BJP most popular party among Indian diaspora in US: Survey
While the Bharatiya Janata Party (BJP) is the most popular Indian political party ...
Ten percent ranked “religious majoritarianism” as the country’s most important challenge, according to the study. Terrorism and China were each ranked as the top issue by seven per cent of the respondents. Indian-Americans showed a liberal bent on many issues. A majority of Indian-Americans surveyed, 69 per cent, said they opposed the use of sedition and defamation laws to silence reporters critical of Modi. The National Register of Citizens, which is to identify “non-citizens”, was opposed by 55 per cent of the respondents.
Support for and opposition to the Citizenship Amendment Act, which prioritises citizenship for Hindus, Christians, Buddhists and Sikhs fleeing persecution in neighbouring Islamic or Muslim majority countries, was almost evenly divided, with 51 per cent of those surveyed opposing it and 49 per cent supporting it. But 65 percent opposed the use of police force against those peacefully protesting the law. Fifty-three per cent of Indian-Americans surveyed said that “Hindu majoritarianism” is a threat to minorities in Indian, but 73 per cent said that “white supremacy” is a threat to minorities in the US. Nearly half the Indian-Americans surveyed said that they had suffered discrimination in the previous year, but there was a contrast between the first generation and second generations.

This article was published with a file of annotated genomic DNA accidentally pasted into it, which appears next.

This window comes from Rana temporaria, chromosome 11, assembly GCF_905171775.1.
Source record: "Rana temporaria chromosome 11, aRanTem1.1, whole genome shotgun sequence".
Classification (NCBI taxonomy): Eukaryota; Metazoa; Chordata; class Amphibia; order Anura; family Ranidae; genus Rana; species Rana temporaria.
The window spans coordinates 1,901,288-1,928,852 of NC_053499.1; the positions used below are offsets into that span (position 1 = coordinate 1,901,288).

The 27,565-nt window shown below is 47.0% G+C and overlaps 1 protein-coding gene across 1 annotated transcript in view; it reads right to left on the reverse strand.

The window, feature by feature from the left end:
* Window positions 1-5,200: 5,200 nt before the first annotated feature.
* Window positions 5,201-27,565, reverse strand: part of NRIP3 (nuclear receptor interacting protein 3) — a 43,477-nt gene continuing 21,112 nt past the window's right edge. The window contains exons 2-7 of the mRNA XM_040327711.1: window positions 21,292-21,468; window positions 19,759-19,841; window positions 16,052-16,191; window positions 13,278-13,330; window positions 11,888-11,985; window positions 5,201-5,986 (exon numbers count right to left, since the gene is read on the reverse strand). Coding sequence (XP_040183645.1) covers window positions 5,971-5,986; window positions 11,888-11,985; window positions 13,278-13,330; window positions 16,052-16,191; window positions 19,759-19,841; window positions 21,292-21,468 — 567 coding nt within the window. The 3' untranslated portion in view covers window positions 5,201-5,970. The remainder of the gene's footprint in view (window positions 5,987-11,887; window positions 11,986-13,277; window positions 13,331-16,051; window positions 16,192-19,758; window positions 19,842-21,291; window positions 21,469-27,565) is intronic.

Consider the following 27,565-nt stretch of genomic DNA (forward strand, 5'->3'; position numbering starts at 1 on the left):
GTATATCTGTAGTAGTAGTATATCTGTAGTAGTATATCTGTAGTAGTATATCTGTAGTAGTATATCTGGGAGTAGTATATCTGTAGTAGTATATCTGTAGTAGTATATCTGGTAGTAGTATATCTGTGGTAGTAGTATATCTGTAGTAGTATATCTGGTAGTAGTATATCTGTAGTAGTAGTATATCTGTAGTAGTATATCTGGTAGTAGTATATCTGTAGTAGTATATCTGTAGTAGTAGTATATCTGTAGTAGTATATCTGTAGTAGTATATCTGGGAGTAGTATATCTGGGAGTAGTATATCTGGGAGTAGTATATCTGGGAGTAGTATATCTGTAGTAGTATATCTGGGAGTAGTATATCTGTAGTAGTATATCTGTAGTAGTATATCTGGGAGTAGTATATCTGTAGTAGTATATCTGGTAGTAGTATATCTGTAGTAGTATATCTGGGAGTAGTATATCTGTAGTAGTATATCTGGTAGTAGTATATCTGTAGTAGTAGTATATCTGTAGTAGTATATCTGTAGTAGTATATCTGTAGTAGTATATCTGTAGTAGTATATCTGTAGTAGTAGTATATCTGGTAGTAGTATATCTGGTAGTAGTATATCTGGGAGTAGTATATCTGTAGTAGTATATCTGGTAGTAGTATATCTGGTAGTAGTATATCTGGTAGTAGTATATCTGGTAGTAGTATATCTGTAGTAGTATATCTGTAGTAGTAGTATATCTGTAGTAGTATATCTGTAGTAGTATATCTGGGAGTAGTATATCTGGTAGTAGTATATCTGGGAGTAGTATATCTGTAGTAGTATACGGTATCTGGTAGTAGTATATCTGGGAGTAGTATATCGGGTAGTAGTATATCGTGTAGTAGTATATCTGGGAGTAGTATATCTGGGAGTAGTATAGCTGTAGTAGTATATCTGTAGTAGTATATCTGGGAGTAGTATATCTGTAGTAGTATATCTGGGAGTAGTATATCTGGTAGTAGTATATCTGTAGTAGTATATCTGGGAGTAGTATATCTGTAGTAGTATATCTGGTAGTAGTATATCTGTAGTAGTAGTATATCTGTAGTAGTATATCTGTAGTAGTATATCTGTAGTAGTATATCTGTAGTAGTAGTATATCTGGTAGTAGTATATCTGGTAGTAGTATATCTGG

Among Indian-Americans who had immigrated to the US, 59 per cent said that they had not faced discrimination, but only 36 per cent born in the US denied running up against discrimination in the past year. Explaining the difference, the study said: “There are a host of plausible reasons why US-born Indian Americans might report greater discrimination, including differences in social norms, greater awareness of discriminatory practices, or less fear of retaliation.”